GLENN: I tell you, that is I have a booming voice. I know how to project. I have project in 3, 4, 5,000 seat theaters, but those theaters are made to amplify your voice

BARTON: That's right. That's right.

GLENN: Not outside. I don't even know how that happened.

BARTON: Well, Franklin said to that point in time he had always gathered the accounts of the classics that Roman generals would get their Army around them and talk to them, 30, 40,000 soldiers. He said, after hearing Whitfield, he knew that that, of the of Romans was actually accurate.

GLENN: And when he was doing this, in an account I just read this weekend I love this he had to pay for all of this himself.

BARTON: He did

GLENN: And he was selling he was selling copies of his sermons, but he also sold what do they call it? I can't remember what they called it now, but it was, like what came to mind was, like, T shirts.

BARTON: Right.

GLENN: Like a concert. What was he selling?

BARTON: Well, he was self funded and it's free entire prize.

GLENN: Oh, I know.

BARTON: And the cool thing is, the relationship the first time religious leaders and it's because it is a scriptural concept. So, if you take the scripture away from free enterprise, now you go greed and corruption, you get business going in a bad direction and if you separate the spiritual side and the character size of free enterprise, then you get this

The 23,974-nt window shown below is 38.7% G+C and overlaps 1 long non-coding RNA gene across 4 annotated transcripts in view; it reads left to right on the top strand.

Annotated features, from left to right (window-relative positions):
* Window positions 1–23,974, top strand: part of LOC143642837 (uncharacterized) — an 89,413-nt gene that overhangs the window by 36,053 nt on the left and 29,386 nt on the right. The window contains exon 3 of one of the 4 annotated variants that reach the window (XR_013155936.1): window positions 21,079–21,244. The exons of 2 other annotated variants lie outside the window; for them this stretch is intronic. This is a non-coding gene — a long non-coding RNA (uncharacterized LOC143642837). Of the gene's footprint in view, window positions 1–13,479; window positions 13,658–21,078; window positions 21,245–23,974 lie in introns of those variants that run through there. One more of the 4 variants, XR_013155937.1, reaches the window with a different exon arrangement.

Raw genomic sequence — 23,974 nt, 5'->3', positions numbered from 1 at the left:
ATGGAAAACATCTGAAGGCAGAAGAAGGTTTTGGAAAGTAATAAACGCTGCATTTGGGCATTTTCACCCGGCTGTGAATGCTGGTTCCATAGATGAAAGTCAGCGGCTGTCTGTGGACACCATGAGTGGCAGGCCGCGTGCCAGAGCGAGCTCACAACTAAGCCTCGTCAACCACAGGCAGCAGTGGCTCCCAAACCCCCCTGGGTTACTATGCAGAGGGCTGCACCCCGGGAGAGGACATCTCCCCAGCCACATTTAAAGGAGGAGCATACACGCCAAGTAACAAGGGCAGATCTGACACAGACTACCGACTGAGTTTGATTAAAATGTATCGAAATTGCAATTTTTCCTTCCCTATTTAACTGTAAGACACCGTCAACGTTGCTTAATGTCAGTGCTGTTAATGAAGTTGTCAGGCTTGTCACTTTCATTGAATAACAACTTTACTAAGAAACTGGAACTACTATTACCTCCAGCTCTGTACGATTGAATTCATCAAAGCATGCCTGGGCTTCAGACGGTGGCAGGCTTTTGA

GLENN: That we're in now.

BARTON: That's exactly right. You take the religious character out of business, now you're back to Europe and that's what they were fighting.

GLENN: So, now you just get it so much. I want to take a break and when we come back, I want to lay out a little bit of the black robe brigade, what it was and there's no organization here, there's no and there wasn't back in the revolution, but they played a huge role and I think we just have to teach people what this is and then let the spirit dictate what they do with it, but a piece of history that you've never heard before, most likely, and the role it played and is there a place for it today? Back in a second.

(Out at 10:47 a.m.)

GLENN: David Barton from Wall Builders is with me. He is he's a guy who has the largest private collection of documents and letters and papers from the founding of our country, pre 1812, 1820? 1812

BARTON: Uh huh.

GLENN: The largest collection in private hands in the world. I think you're only real rivaled really by Library of Congress, aren't you?

BARTON: Well, that's not rivaled. They are so far out in front.

GLENN: Yeah. I know. So, David, we were talking about the way to the way our founders set our country

BARTON: Yeah.